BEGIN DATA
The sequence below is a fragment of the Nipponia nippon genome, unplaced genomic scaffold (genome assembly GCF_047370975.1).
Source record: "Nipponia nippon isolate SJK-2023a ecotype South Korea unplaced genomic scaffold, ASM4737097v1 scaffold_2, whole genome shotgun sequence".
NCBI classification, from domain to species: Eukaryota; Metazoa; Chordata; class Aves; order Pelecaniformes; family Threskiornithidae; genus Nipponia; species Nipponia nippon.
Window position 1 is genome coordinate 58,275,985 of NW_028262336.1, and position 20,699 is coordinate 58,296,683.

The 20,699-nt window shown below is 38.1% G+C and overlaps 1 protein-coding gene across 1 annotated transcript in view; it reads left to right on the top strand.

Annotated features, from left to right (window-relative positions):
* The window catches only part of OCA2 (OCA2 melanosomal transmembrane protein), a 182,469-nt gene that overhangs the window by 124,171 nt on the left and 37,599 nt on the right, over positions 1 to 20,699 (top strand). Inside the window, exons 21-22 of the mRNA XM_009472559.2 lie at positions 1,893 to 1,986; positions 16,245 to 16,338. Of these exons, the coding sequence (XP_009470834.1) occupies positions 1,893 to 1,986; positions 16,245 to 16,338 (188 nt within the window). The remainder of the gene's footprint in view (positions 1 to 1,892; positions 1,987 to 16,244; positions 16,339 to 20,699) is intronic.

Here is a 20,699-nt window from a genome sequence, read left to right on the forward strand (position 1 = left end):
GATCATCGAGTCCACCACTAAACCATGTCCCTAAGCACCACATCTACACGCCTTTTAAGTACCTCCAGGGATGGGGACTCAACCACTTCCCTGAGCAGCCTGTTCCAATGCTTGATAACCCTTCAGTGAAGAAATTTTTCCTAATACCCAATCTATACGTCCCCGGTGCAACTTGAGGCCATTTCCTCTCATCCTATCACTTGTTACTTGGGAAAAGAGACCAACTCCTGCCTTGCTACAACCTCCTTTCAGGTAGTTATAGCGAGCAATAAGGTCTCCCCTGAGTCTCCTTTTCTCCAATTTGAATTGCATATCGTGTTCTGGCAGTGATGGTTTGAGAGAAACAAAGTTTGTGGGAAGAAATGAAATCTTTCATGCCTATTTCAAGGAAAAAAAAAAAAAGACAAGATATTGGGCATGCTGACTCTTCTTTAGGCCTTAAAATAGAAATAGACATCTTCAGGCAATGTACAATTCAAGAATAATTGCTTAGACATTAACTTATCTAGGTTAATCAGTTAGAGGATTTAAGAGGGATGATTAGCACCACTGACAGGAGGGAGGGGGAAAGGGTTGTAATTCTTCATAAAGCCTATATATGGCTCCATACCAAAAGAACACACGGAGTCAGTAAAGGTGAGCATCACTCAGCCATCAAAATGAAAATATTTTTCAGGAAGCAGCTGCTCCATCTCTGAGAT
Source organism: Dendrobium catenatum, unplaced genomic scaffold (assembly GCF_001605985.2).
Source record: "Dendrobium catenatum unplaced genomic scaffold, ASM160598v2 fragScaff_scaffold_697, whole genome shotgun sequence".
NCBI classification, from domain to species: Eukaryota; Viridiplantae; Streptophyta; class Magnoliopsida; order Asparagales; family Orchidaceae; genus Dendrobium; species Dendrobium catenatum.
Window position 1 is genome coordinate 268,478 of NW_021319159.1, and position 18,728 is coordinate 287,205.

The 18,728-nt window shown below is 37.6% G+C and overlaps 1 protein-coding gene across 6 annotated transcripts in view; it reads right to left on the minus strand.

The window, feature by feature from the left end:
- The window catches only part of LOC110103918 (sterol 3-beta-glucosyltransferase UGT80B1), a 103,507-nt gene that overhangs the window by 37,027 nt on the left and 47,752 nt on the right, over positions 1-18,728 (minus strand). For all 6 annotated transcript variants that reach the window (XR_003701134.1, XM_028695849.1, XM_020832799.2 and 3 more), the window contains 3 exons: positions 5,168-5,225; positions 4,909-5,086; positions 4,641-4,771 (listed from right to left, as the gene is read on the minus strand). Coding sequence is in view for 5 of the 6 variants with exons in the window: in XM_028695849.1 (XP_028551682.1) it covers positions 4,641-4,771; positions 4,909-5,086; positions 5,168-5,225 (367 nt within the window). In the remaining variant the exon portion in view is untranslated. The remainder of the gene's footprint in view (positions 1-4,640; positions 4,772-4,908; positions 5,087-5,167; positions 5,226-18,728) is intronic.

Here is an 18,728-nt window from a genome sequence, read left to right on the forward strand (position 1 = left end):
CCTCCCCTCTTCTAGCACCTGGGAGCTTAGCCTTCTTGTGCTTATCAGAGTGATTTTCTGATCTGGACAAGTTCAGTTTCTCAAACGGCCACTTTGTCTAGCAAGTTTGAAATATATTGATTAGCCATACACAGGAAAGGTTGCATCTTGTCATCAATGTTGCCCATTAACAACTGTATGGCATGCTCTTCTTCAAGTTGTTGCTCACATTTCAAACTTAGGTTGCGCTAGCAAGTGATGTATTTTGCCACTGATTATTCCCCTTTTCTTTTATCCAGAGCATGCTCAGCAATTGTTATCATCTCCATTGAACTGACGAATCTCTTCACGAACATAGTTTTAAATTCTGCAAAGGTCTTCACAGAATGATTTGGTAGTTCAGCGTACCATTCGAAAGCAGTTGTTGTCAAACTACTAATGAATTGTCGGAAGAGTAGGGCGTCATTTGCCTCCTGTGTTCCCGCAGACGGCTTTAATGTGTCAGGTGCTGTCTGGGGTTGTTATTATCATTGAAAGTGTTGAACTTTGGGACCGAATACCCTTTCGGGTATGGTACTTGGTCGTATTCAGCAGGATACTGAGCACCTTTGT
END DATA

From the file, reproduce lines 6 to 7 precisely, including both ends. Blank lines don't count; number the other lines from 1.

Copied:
Annotated features, from left to right (window-relative positions):
* The window catches only part of OCA2 (OCA2 melanosomal transmembrane protein), a 182,469-nt gene that overhangs the window by 124,171 nt on the left and 37,599 nt on the right, over positions 1 to 20,699 (top strand). Inside the window, exons 21-22 of the mRNA XM_009472559.2 lie at positions 1,893 to 1,986; positions 16,245 to 16,338. Of these exons, the coding sequence (XP_009470834.1) occupies positions 1,893 to 1,986; positions 16,245 to 16,338 (188 nt within the window). The remainder of the gene's footprint in view (positions 1 to 1,892; positions 1,987 to 16,244; positions 16,339 to 20,699) is intronic.